Resourcing Efficiencies – Part 1
Outside of an organization’s core competencies, on-demand services can add tremendous value to an organization’s operations. The perception that on-demand, external services are more expensive, or less cost-efficient, than internal resources is based on assumptions which, when examined closely, do not hold up. The actual cost and inherent inefficiencies associated with maintaining internal capacity is vastly underestimated, a fact that will be demonstrated in detail.
There are three core issues with analyzing the true cost of internal capacity are examined; the actual costs of employees, inefficiencies due to multitasking, and the inability to react to changes in demand. These three factors are often misunderstood and, as a result, underestimated when calculating the cost efficiency of an organization’s output. Below we outline our thoughts on the true cost of employees and why these principles are so important in understanding your business’ unrealized costs of internal capacity.
We will continue our discussion on the next factor, multi-tasking, in our next insight piece in April.
The True Cost of Employees
In addition to an employee’s salary, there are three other cost areas that need to be accounted for in order to fully understand the true cost of an internal staff member. These are the costs of extra-salary compensation, the cost of managing employees, and materials and space.
Extra Salary Compensation
Various models exist for holistically calculating the dollar amount expended on directly compensating employees. These models vary slightly, but the majority identify additional costs such as health and dental benefits, holiday pay, life insurance, and employer-paid taxes. Joe Hadzima, a Senior Lecturer at the MIT Sloan School of Management, states that ‘the real costs of your employees are typically in the 1.25 to 1.4 times base salary range’ when benefits and taxes are accounted for.(1) The variance between the two factors reflects differences in tax rates across jurisdictions and the level of benefits or insurance an employer opts to provide. Nevertheless an additional 25-40% is a large sum to miss when compensation is incorrectly analyzed. If an employee’s annual salary is $60,000 the total outlay will potentially amount to $75,000-84,000.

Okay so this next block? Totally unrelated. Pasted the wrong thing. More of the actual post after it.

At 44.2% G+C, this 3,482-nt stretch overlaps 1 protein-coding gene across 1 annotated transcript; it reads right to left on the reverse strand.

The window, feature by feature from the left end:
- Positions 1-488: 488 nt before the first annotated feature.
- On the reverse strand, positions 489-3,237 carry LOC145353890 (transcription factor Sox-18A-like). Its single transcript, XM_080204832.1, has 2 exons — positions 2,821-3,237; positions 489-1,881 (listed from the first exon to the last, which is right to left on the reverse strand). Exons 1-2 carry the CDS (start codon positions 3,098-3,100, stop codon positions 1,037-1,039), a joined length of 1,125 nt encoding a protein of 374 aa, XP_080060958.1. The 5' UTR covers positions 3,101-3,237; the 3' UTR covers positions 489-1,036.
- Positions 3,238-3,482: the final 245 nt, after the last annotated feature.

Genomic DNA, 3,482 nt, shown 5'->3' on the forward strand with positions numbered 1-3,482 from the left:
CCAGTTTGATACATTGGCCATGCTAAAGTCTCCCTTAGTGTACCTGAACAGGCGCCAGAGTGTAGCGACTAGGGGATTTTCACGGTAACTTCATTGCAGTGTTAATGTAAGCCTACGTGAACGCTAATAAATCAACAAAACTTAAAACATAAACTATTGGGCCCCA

2. The Cost of Managing Employees
The cost of managing employees should be viewed as a rather broad and multifaceted cost. It involves the usage of resources to find, hire, onboard, and train staff. It should also include the resources expended on supervising and directing an employee on a daily basis, and in administering the processes associated with keeping employees in house, such as maintaining and updating HR policies, resolving issues between employees, addressing performance issues, payroll and so on. All of these costs will vary widely depending upon the nature of a given role, the size and structure of an organization, and the management styles applied. However, there has been some work done which attempts to estimate these costs. The table below consolidates these costs.
3. Materials Costs
The costs of the materials and tools needed to enable an employee to fulfil their function are easy to calculate, but often forgotten when the true cost of an employee is being calculated. Things like work stations, computers, subscription fees, real estate, etc. are often accounted for as operating costs, rather than costs associated with staffing. However, these costs are tied directly to whether or not you are using internal resources and will increase and decrease in line with how many internal staff you have. While it is difficult to determine an exact dollar amount on these expenses, you will need to spend around 25% of an employee’s salary to enable them to do their job from an operational infrastructure perspective. (4)
Already we can see the direct cost of an employee is much, much more than their salary. In fact, the above considerations indicate that employees probably cost a business as much twice as much as the employee is paid, depending on the business, role and seniority of the employee
Click here to see all of our past articles and our exploration of on-demand services will continue next month!
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